Remember PYM: A Review of Mat Johnson’s Pym by Dr. Valerie Prince

Pym Book Cover
Pym by Mat Johnson

Mat Johnson successfully renders in just the first twenty pages of his third novel Pym many of the fractures and splinters of academic life. The novel begins with an unceremonious denial of Chris Jaynes’s tenure for refusing to properly embody the representative negro. The insult is compounded when his prized collection of books is ruined because the college carelessly dumps them on his porch in an effort to hasten his removal from the campus. From here, Johnson creates a fantastic tale of a sinister Antarctic sugar barter that results in a new slave trade outside the view of a chaotic, disinterested, and possibly annihilated twenty-first century global economy. It’s Toni Morrison’s Playing in the Dark on steroids. Morrison’s exploration of literary whiteness focuses on the Africanist presence lurking in the shadows of canonical texts. Similarly Chris Jaynes confesses:

I like Poe, I like Melville, I like Hemingway, but what I like most about the great literature created by the Americans of European descent is the Africanist presence within it. I like looking for myself in the whitest of pages. I like finding evidence of myself there, after being told my foot-prints did not exist on that sand. I think the work of the great white writers is important, but I think it’s most important when it’s negotiating me and my people, because I am as arrogant and selfish a reader as any other.

Jaynes is fascinated by canonical authors. And one canonical author (if not his canonical texts) is at the center of Johnson’s Pym. Jaynes sees the possibility of a revitalized career at the end of an ocean journey retracing that of his historical antecedents, Dirk Peters and Arthur Gordon Pym, into the extremely deep south. In Pym, Johnson’s blade-sharpened wit situates his protagonist (and perhaps the author himself) within a polar-white world where freedom for black people is Tsalal—a distant, even more fanciful island. As a result African Americans inside the novel (and perhaps those outside the novel) are left scrambling for footing in an ice-bound world. In the process, Johnson offers us supreme insight. For instance, consider the narrator’s comment on the character who most effectively slides into a new role as a translator:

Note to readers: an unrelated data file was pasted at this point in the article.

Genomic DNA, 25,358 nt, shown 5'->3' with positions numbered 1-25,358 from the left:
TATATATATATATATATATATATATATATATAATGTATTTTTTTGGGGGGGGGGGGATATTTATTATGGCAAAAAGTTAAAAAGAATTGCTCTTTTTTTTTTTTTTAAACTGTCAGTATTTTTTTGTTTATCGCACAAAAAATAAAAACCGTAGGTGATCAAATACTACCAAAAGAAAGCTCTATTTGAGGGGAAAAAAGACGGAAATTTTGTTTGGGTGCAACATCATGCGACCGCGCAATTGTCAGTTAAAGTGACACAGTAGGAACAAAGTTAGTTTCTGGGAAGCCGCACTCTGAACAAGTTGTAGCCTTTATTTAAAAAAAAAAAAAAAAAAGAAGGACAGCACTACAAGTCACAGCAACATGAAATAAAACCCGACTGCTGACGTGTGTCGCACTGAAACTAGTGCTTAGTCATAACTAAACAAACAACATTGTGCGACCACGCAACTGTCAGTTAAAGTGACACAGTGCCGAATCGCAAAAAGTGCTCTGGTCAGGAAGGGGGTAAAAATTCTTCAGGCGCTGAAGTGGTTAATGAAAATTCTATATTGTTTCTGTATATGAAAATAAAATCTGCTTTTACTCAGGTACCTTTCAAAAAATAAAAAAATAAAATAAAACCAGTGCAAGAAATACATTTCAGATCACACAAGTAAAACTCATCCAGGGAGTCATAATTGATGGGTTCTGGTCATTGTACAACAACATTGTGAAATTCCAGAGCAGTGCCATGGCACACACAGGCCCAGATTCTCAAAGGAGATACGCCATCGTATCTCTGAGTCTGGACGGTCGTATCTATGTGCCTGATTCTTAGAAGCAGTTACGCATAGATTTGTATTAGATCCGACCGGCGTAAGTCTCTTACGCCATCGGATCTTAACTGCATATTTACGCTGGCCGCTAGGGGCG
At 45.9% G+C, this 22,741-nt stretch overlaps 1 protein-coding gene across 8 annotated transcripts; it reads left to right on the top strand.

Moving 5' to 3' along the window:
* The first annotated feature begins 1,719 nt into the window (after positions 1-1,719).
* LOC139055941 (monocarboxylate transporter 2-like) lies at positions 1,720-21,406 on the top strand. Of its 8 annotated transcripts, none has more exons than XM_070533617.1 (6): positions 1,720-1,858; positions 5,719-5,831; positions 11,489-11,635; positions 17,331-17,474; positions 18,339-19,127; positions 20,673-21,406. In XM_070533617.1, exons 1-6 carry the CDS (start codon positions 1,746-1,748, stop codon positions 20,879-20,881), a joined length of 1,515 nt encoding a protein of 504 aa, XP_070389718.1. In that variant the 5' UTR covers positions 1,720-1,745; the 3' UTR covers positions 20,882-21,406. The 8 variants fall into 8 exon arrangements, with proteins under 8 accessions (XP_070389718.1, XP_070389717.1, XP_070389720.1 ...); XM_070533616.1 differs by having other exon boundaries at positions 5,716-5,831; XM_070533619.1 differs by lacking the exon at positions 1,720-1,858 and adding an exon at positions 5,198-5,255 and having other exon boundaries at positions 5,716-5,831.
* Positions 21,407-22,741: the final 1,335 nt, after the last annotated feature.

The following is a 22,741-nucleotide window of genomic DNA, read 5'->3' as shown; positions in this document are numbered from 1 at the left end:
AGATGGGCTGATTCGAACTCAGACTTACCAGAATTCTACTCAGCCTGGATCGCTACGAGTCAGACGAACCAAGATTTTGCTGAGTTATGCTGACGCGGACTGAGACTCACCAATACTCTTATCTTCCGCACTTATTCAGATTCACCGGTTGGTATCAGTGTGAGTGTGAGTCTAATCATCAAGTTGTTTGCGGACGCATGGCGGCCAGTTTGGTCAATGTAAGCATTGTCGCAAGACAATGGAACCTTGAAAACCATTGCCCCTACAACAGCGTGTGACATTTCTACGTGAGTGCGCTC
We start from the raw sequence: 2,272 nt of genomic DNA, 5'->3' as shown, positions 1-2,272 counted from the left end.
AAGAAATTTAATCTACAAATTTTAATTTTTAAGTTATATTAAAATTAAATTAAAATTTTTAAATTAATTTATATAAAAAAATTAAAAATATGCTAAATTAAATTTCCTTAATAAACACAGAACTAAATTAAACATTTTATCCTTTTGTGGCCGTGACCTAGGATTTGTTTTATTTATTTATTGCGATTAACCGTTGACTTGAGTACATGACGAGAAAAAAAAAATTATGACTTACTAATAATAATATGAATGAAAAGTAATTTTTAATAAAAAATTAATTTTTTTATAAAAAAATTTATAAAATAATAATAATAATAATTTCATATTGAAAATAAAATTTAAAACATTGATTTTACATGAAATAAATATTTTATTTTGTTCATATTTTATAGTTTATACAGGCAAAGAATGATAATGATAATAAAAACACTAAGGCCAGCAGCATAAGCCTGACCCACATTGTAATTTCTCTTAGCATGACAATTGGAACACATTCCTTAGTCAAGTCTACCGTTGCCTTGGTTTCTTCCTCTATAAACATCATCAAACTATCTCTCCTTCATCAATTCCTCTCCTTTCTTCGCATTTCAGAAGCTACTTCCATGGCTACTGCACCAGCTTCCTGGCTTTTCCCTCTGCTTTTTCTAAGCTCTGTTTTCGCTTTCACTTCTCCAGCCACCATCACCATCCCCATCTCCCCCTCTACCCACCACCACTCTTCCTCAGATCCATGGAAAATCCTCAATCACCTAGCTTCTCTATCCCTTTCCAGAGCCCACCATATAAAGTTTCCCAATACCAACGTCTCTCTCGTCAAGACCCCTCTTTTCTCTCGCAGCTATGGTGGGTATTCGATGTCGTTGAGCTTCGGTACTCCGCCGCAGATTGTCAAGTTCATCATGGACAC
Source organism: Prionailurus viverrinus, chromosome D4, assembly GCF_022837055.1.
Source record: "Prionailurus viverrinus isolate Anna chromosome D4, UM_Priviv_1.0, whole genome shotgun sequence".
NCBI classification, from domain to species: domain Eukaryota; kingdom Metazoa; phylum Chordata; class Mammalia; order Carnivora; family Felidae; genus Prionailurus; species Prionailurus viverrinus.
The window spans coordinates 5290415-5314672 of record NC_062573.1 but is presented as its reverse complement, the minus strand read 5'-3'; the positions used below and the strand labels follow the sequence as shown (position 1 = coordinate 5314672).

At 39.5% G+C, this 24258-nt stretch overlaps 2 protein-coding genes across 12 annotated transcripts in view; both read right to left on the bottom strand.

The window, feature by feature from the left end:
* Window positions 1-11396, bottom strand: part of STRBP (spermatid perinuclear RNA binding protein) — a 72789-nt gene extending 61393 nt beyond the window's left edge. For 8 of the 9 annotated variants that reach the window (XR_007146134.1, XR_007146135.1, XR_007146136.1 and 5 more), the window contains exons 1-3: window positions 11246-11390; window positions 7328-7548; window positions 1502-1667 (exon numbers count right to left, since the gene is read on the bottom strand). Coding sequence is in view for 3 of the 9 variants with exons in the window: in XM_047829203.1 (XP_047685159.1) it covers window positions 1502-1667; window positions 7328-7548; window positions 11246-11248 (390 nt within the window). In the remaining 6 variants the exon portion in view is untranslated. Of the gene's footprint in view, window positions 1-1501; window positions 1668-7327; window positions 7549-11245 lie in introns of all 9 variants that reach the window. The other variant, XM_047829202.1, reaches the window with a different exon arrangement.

Speak no ill of the successful black male sellout, for he has achieved the goal of the community that has produced him: he has “made it,” used his skills to attain the status that would be denied him, earned entry at the door of the big house of prosperity. His only flaw is that he agreed to leave that community, its hopes, customs, aspirations, on the porch behind him. It is a matter of expedience as much as morality.

Sure, the critique is tinged with bitterness Jaynes harbors for reasons that have nothing to do with the actual service being performed. It nevertheless slices flesh from the bone with the precision of its truth. The undeniable truth for African Americans is that often “success” must be framed in the language of the southern plantation as the “big house” and as “selling out.” For a people who were literally bought and sold, the ability to sell oneself is already a measure of achievement. The flaws inherent in this plan are inherent in the system. Given the fact that the black community has neither the ability nor desire to buy what he is selling in a capitalist economy the approach becomes a question of “fair exchange.” Throughout Pym Johnson’s sensitive reading of cultural dynamics that extend from the seventeenth century slave economy to the global economics of the twenty first century is brilliantly handled. Yet, even as the novel offers insight, and leaves you literally laughing aloud, it offers no release. After all that is what the slave was seeking in running for freedom—release. Instead, after the trek into the frozen tundra, Johnson leaves his reader playing in the dark—still chasing shadows. And if Mat Johnson, following the lead in some respects of Edgar Allen Poe as his literary forebear, represents for us a detective fiction, the thing for which he is searching—the enigma of blackness and its free black space—remains at large.

Free Black Space

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